It’s a measure of the success of the movement against mass incarceration that John Pfaff calls the analysis first laid out in Michelle Alexander’s “The New Jim Crow” the “Standard Story” about why U.S. prison populations have skyrocketed in the past 40 years. However, the fact that he frames his more statistics-driven analysis as being in significant opposition to Alexander’s book probably has more to do with the tension between insider reformers of the prison system and the politically Left protest movement that Alexander’s book helped build.
According to Pfaff, not only does the “Standard Story” get the causes of mass incarceration wrong, but it makes it harder to solve the problem by ignoring some major drivers of the increase in prison population. However, it’s questionable that there would be nearly as much public opposition to mass incarceration in the first place without the attention that Alexander and other writers brought to the subject.
Alexander’s analysis details how mass incarceration maintains White supremacy, and there’s nothing in Pfaff’s analysis that challenges this fundamental point. If this were a conversation, it would be as if the two writers were talking past each other. However, because it’s Pfaff who is framing his book in opposition to the “Standard Story” that’s already out there, it’s really his responsibility to address the movement’s deeper concerns, as well as pointing out the things Alexander missed.
Pfaff may be taking on Alexander simply as a way to get people to pay attention (and buy the book). His analysis may differ from hers in terms of the causes of mass incarceration and the best ways to end it, but it’s easy to imagine the same arguments being framed not as refuting Alexander but supplementing her arguments and providing some useful policy directions. His analysis of the driving forces of mass incarceration, backed up by detailed statistical analysis, is fairly compelling and makes the book worth reading. Just ignore the potshots at the “Standard Story.”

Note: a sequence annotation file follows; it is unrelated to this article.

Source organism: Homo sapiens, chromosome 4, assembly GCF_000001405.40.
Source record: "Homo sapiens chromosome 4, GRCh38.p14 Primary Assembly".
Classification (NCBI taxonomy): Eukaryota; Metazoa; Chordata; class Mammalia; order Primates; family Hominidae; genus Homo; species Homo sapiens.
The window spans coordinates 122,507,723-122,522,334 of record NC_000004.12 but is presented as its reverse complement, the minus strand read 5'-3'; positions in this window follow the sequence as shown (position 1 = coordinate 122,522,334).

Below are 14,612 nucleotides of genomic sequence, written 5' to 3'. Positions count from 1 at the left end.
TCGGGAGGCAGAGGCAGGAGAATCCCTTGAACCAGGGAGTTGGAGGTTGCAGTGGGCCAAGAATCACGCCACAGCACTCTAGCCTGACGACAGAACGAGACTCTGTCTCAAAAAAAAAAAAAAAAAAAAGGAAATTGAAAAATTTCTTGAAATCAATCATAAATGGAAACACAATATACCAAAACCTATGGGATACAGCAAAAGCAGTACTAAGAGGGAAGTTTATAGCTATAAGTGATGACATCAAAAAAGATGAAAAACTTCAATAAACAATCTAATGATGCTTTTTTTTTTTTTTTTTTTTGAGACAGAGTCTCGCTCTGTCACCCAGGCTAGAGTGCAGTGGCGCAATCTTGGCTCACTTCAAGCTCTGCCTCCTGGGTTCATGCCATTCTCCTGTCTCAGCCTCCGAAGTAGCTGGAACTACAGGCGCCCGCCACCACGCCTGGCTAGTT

Pfaff’s objections to the accepted story about mass incarceration boil down to two main points. First, Pfaff points out that the war on drugs, a major player in Alexander’s analysis, accounts for only a portion of the growth in the prison population. A larger portion comes from increased penalties for so-called “violent” offenders. Pfaff also makes the point that using that term itself makes it hard to think about reducing penalties for those inmates.
Second, while Alexander points to long mandatory sentences as a major cause of prison growth, Pfaff argues that it’s really an increase in prison admissions that accounts for most of the increase. According to Pfaff, this increase is driven mostly by the decisions of prosecutors. Prosecutors decide what kind of charges to bring against offenders and what kind of deals to make (most convictions are the result of plea deal negotiations rather than jury trials), which has a major impact on the length of prison terms, or even whether someone goes to prison at all. Pfaff points out that there is very little supervision, regulation or even data about how prosecutors make these decisions. Because prosecutor offices are mostly independent of detailed judicial or legislative oversight, and most head prosecutors, except at the federal level, are elected rather than appointed, this raises important questions for how the movement against mass incarceration can address them.